I have decided to construe Anweshi's and bbukh's comments as also supporting deletion of my particular question in the interests of keeping the number of big-list questions down, though I want to stress that there was a) no explicit statement by either to that effect and that b) I have no hard feelings about this.

    For the answers, thanks in particular to Kevin for his answer mentioning Sturmfels' paper "Can biology lead to new theorems?" I was glad to learn of this paper.
    I see now to my chagrin that it can't be deleted. I have voted to close as "no longer relevant". Please feel free to do the same if you can.


    I'd encourage you to try to stick to your goal of staying focused on only the mathematics for a while. In this case, I wouldn't have minded if you'd just posted a link to meta at the very beginning. I've deleted the comment thread between you and Steve (sorry for not asking permission, Steve) and replaced it with a short comment explaining what the link to meta is for, which I think should be a good model for you if you have future complaints about posts: a short sentence explaining the subject matter of the discussion behind a link to meta. Ideal would be if it wasn't even clear which side of the discussion you were on, until the reader clicks through to meta.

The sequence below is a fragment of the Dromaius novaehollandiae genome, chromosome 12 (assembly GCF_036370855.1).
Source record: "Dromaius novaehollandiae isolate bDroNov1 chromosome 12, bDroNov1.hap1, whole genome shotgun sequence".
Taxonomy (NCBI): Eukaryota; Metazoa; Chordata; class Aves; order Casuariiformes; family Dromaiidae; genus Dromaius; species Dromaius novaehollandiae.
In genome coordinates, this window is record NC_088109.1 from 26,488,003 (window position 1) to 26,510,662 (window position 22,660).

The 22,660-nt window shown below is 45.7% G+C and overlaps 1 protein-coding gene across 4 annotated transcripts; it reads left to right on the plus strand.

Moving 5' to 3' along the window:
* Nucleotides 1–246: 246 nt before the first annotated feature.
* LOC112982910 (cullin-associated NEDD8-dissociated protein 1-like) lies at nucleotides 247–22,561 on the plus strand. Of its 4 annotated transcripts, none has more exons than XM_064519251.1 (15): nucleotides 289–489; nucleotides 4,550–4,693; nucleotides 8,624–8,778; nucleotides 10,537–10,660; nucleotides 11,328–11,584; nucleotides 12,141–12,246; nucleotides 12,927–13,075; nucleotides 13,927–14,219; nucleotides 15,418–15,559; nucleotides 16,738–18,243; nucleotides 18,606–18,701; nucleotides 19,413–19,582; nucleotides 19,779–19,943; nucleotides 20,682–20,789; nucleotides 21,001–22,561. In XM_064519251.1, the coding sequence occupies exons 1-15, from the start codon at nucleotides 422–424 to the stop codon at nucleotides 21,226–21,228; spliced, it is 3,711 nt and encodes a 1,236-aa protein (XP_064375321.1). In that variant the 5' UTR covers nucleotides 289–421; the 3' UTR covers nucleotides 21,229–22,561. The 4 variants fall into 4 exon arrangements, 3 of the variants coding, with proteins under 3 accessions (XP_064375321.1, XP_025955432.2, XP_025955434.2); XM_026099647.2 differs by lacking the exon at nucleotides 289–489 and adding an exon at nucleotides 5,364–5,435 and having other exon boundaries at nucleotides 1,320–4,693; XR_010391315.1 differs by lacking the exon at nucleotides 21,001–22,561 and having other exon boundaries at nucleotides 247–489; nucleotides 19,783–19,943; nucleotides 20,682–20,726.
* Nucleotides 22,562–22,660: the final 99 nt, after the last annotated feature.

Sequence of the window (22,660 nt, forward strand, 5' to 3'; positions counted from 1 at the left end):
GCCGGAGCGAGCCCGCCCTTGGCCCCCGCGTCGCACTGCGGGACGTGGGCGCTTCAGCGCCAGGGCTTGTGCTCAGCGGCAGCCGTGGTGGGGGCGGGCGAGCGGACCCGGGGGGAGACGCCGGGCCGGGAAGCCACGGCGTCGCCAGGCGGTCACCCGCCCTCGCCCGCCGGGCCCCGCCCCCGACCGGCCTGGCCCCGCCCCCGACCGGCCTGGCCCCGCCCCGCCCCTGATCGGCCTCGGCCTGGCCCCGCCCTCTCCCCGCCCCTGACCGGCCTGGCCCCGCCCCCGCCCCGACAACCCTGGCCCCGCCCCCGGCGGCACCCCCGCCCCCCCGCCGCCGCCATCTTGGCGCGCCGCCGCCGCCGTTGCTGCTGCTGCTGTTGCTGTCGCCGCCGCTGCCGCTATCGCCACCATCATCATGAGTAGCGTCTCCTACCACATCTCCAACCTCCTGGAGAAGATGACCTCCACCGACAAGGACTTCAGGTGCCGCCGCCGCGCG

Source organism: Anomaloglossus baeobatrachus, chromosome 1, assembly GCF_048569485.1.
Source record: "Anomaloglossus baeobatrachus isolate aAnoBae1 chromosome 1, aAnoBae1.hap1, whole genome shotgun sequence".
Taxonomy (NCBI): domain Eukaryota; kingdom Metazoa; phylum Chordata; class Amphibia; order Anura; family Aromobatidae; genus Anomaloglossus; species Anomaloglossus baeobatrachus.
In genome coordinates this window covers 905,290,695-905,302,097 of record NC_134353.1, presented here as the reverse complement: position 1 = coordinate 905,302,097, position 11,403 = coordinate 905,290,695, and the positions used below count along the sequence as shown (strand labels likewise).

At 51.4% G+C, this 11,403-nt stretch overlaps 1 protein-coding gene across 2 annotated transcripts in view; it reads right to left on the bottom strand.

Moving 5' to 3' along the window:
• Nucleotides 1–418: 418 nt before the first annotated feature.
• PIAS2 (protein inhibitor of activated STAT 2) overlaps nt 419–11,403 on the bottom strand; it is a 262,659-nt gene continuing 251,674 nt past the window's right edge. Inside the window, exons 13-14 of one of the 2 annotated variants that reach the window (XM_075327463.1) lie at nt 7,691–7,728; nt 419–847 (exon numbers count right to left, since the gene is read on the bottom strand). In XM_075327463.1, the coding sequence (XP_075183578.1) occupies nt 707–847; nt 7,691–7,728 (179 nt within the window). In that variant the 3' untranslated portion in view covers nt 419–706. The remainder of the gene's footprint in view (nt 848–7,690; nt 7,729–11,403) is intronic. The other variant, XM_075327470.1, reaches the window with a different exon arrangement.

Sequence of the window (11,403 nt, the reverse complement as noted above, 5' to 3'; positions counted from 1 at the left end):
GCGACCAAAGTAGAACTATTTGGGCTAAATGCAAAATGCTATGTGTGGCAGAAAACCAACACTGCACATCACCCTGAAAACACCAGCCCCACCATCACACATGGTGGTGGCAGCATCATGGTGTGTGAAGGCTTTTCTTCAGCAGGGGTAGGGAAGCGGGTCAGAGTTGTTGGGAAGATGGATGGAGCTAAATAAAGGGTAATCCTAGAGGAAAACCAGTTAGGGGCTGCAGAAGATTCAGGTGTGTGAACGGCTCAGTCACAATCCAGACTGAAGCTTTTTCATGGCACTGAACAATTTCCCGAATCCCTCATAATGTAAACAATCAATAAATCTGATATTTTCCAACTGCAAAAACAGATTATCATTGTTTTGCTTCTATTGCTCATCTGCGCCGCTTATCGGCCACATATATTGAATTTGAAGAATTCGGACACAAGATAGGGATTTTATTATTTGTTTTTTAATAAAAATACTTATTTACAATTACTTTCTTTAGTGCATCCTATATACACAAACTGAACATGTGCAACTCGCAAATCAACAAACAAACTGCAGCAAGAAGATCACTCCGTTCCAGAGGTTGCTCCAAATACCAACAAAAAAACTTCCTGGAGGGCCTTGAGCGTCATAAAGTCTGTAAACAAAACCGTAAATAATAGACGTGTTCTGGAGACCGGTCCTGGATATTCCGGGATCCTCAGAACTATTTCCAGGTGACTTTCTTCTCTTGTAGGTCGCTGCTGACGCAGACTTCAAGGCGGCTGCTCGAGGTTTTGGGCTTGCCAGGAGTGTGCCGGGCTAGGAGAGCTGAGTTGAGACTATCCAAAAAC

Note Tom says you are still the loudest voice on mathoverflow! Personally, I'm pretty happy with your role on mathoverflow at the moment (some reservations about on meta, I admit), but the more you can do to limit complaints about you being the loudest voice, the easier our lives as moderators will be.